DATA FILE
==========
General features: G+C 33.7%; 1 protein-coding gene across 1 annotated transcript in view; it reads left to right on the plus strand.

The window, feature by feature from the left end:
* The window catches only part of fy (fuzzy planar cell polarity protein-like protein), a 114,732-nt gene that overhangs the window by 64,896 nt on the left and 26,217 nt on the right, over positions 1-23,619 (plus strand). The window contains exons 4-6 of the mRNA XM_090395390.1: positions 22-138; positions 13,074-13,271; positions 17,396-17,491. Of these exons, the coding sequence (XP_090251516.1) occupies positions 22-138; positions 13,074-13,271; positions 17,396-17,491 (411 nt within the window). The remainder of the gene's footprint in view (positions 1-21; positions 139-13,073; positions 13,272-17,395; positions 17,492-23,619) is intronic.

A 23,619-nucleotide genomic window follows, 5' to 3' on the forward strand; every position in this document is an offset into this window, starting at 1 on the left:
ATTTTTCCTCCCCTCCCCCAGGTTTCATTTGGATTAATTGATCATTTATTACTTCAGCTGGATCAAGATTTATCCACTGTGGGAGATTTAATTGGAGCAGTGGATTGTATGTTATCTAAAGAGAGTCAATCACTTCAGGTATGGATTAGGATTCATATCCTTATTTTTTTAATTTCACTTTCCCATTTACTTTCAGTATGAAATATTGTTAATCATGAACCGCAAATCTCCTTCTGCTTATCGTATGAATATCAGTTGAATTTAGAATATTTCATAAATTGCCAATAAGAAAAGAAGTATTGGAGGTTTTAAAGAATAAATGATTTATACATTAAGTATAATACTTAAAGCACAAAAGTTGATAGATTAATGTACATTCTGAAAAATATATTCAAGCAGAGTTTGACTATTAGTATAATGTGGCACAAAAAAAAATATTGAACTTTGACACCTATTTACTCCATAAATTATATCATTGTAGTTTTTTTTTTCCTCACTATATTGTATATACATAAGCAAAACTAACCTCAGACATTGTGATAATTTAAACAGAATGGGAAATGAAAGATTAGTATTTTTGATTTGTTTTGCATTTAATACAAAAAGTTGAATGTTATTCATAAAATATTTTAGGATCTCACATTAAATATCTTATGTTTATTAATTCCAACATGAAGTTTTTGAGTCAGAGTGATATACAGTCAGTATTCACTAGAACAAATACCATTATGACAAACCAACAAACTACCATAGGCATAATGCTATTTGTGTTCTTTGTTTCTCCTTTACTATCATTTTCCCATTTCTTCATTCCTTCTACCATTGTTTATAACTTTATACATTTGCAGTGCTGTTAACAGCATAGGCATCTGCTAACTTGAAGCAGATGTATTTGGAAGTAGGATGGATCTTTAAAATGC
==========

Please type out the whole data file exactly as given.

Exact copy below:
General features: G+C 33.7%; 1 protein-coding gene across 1 annotated transcript in view; it reads left to right on the plus strand.

The window, feature by feature from the left end:
* The window catches only part of fy (fuzzy planar cell polarity protein-like protein), a 114,732-nt gene that overhangs the window by 64,896 nt on the left and 26,217 nt on the right, over positions 1-23,619 (plus strand). The window contains exons 4-6 of the mRNA XM_090395390.1: positions 22-138; positions 13,074-13,271; positions 17,396-17,491. Of these exons, the coding sequence (XP_090251516.1) occupies positions 22-138; positions 13,074-13,271; positions 17,396-17,491 (411 nt within the window). The remainder of the gene's footprint in view (positions 1-21; positions 139-13,073; positions 13,272-17,395; positions 17,492-23,619) is intronic.

A 23,619-nucleotide genomic window follows, 5' to 3' on the forward strand; every position in this document is an offset into this window, starting at 1 on the left:
ATTTTTCCTCCCCTCCCCCAGGTTTCATTTGGATTAATTGATCATTTATTACTTCAGCTGGATCAAGATTTATCCACTGTGGGAGATTTAATTGGAGCAGTGGATTGTATGTTATCTAAAGAGAGTCAATCACTTCAGGTATGGATTAGGATTCATATCCTTATTTTTTTAATTTCACTTTCCCATTTACTTTCAGTATGAAATATTGTTAATCATGAACCGCAAATCTCCTTCTGCTTATCGTATGAATATCAGTTGAATTTAGAATATTTCATAAATTGCCAATAAGAAAAGAAGTATTGGAGGTTTTAAAGAATAAATGATTTATACATTAAGTATAATACTTAAAGCACAAAAGTTGATAGATTAATGTACATTCTGAAAAATATATTCAAGCAGAGTTTGACTATTAGTATAATGTGGCACAAAAAAAAATATTGAACTTTGACACCTATTTACTCCATAAATTATATCATTGTAGTTTTTTTTTTCCTCACTATATTGTATATACATAAGCAAAACTAACCTCAGACATTGTGATAATTTAAACAGAATGGGAAATGAAAGATTAGTATTTTTGATTTGTTTTGCATTTAATACAAAAAGTTGAATGTTATTCATAAAATATTTTAGGATCTCACATTAAATATCTTATGTTTATTAATTCCAACATGAAGTTTTTGAGTCAGAGTGATATACAGTCAGTATTCACTAGAACAAATACCATTATGACAAACCAACAAACTACCATAGGCATAATGCTATTTGTGTTCTTTGTTTCTCCTTTACTATCATTTTCCCATTTCTTCATTCCTTCTACCATTGTTTATAACTTTATACATTTGCAGTGCTGTTAACAGCATAGGCATCTGCTAACTTGAAGCAGATGTATTTGGAAGTAGGATGGATCTTTAAAATGC